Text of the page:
Safariland partnered with Kona to create the Patrol police bike. We thought its features would ideally serve the hunter and had it custom-painted brown for better concealment. The basic bike features a Kona Racelight Aluminum 7005 frame, hydraulic disc brakes, RockShox front forks, Shimano 30-speed drivetrain, and a solid rear rack. Best of all, it sports 29-inch wheels for increased off-road capabilities over rough terrain and obstacles.
It wasn’t long before I was using my bike for other hunting chores, like hanging tree stands. Of course, you’re not going to carry a ladder stand through the woods on a bike, but lock-on type stands and even some climbers are easy to strap to the rack. By using the front basket to carry a bag of screw-in tree steps, a safety harness and a haul line, and tasking the rear rack to carry the stand, hauling my entire set-up to even remote parts of my hunting property was a simple affair.
I got this bike for hunting remote areas i had a hard tail bike and wanted a full suspension bike.This bike is a good buy for the price well made and the hardware is of good quality. One thing that disappointed me was the bike did not come with kenda cortez tires as stated on product description so i upgraded them myself other than that good bike for the mountain bike hunter.
Bikes can be surprisingly stealthy contraptions. One day a couple of years ago, I was riding back to my truck after a morning hunt. As I got within sight of the vehicle, I saw that my hunting buddy had made it back before me. Although I wasn’t trying to be especially quiet, I was able to ride right up behind him without him even knowing I was there. He nearly jumped out of his skin when I skidded to a stop!
Bikes these days come with both front and rear suspension. I opt for only the front, as the “hard tail” allows me to attach a luggage rack to the rear seat post and clamp to the lower frame. I snap on a set of panniers that hold my hunting gear—extra clothes, knives, saw, rope, food, space blanket, etc. I still carry a backpack, but heavy items go into the panniers to help evenly distribute the weight. The panniers also double as a place to carry a couple of quarters. I added a good seat post that flexes up and down, and an orthopedic-designed seat to make the ride a little more comfortable.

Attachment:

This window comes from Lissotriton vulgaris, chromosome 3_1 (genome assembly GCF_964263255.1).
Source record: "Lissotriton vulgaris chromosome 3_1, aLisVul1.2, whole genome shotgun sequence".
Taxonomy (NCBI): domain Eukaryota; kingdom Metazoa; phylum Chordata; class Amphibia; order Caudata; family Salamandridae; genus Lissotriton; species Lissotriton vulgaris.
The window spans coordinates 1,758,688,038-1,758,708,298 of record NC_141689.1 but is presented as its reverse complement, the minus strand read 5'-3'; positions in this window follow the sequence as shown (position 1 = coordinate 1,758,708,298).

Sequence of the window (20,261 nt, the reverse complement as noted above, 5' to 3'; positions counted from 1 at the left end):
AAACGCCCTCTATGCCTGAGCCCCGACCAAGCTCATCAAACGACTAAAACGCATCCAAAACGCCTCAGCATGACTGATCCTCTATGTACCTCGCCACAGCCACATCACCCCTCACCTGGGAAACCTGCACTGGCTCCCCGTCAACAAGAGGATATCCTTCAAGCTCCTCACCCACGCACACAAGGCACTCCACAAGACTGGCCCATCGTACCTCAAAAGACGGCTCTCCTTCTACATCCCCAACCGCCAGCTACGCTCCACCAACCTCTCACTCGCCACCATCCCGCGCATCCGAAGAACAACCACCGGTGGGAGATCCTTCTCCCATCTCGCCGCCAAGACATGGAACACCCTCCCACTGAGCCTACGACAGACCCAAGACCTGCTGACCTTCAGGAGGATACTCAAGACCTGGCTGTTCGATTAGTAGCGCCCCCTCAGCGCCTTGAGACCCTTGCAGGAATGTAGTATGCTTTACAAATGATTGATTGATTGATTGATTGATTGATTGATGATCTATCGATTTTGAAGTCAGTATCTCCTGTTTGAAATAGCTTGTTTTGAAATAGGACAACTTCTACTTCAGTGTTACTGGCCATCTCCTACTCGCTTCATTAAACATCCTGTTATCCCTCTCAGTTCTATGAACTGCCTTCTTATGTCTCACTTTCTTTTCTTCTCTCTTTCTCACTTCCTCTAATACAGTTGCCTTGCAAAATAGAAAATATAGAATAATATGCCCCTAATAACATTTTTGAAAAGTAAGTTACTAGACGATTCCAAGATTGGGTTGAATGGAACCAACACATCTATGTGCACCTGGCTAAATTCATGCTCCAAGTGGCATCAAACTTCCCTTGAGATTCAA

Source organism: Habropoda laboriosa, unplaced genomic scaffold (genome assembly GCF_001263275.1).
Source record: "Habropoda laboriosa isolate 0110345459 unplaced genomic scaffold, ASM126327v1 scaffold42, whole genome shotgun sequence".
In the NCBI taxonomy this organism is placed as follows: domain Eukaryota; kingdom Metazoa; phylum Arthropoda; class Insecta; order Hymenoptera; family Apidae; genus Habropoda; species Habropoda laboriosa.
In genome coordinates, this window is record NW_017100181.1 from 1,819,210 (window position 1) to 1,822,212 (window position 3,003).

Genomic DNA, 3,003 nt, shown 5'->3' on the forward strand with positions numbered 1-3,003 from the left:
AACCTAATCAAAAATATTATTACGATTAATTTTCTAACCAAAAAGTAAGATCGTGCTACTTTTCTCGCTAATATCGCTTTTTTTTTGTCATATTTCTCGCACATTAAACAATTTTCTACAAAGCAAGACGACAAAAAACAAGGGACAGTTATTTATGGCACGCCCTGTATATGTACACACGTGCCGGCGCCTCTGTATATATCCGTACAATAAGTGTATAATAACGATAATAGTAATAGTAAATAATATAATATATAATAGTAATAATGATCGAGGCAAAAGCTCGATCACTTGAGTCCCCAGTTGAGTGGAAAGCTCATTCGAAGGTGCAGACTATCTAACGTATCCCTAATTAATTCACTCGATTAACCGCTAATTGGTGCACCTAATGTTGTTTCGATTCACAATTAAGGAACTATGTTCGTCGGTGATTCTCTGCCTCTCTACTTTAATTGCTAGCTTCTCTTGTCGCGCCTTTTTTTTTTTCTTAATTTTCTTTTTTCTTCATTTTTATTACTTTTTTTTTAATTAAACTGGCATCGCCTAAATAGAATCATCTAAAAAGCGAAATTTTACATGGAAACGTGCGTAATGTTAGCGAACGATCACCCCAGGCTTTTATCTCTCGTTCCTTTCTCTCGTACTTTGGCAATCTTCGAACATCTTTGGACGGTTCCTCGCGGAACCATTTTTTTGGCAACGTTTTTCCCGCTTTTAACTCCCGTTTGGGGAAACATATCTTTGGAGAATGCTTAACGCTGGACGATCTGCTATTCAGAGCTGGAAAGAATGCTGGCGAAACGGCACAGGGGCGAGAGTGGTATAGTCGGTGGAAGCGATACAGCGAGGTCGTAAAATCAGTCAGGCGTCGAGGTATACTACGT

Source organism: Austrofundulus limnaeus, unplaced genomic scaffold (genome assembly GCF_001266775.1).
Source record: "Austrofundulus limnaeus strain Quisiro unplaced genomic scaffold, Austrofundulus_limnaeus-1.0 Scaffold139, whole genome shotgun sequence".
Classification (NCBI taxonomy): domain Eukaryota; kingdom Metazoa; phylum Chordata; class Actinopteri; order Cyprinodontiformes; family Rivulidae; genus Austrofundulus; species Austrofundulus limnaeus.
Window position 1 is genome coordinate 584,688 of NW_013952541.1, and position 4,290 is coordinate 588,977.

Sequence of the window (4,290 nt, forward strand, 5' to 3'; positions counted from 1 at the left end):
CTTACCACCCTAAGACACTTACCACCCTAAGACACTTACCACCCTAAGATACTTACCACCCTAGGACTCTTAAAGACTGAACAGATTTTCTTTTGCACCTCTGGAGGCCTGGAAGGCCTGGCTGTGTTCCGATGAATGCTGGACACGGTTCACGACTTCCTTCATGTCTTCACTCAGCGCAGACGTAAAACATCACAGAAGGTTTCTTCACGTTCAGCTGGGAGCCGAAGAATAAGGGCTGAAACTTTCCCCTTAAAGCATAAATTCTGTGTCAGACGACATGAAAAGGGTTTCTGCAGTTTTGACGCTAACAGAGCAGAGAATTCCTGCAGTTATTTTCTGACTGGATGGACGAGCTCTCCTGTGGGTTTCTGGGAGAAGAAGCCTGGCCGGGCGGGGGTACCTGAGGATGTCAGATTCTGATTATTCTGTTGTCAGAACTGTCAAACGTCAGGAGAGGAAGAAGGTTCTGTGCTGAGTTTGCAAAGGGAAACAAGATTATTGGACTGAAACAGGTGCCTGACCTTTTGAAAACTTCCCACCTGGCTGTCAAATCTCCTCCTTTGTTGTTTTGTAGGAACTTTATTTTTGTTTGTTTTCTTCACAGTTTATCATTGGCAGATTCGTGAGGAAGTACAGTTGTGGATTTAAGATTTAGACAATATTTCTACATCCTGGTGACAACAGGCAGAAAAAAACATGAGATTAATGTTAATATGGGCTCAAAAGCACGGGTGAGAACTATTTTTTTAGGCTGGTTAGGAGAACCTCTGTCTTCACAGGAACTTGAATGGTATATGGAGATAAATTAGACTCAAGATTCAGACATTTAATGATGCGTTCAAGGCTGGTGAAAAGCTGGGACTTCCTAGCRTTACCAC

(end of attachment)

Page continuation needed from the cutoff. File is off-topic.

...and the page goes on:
A number of things can make hunting from bikes successful and downright fun. To start, get in shape. We see hunters bring a bike on opening morning, ride it for a few hours, take it back to the pickup and not ride it the rest of the season, because their leg and butt muscles hurt so much.
Washington’s turkey numbers are doing very well and we are fortunate to have three of the sub-species here. If you visit the WDFW website, there are published turkey maps that show the distribution and harvest reports. Armed with these data, you can begin honing in on a hunt that fits with your available time off and/or desired species. I will tell you from many years of experience that hunting public land Easterns here in Western Washington are quite challenging unless you have private ground and/or a leg up on a hot spot. These birds thrive in the thick stuff and their numbers aren’t anywhere near that of Rio Grande and Merriams levels. Still, it can be done and many hunters are successful each spring west of I-5. Hope this helps!
Managing Editor Sean McCoy is a life-long outdoorsman who grew up hunting and fishing central Wisconsin forests and lakes. He joined GearJunkie after a 10-year stint as a newspaperman in the Caribbean, where he learned sailing and wooden-boat repair. Based in Denver, McCoy is an avid trail runner, camper, hunter, angler, mountain biker, skier, and beer tester.
Hunting on a bicycle is a little different than I imagined. I have jumped elk while riding, but they ran for it before I could get off a shot. Others may be able to pull this off, or I might catch up to a really dumb elk. Deer, of course, are another matter: they are an order of magnitude less wary than elk. Anyway, the main benefit of the bicycle on the hunt is you can cover so much more ground. And you can travel those roads the forest service has closed off. If I had to guess I would say the bicycle quadruples the area you can hunt.
As I thought about this location and several others I have hunted, I began to realize that most of the properties I hunt have a network of access roads that are used by the DNR, and sometimes by farmers who have agreements to plant crops on the property. On that 1.5-mile trek, more than a mile of it could easily be ridden on a bike.
I waited patiently as the doe worked its way closer, and when it got to within 20 yards, I placed my top pin just behind its shoulderblade and released my arrow. The broadhead found its mark, and a few minutes later, I was giving thanks for my first kill of the season.
Living in the cramped quarters of the typical city-dweller, Graham Hill founded LifeEdited, a website focused on reducing one’s non-necessities to live a more efficient life. His latest space-saving trick comes in the form of ThinBike, announced…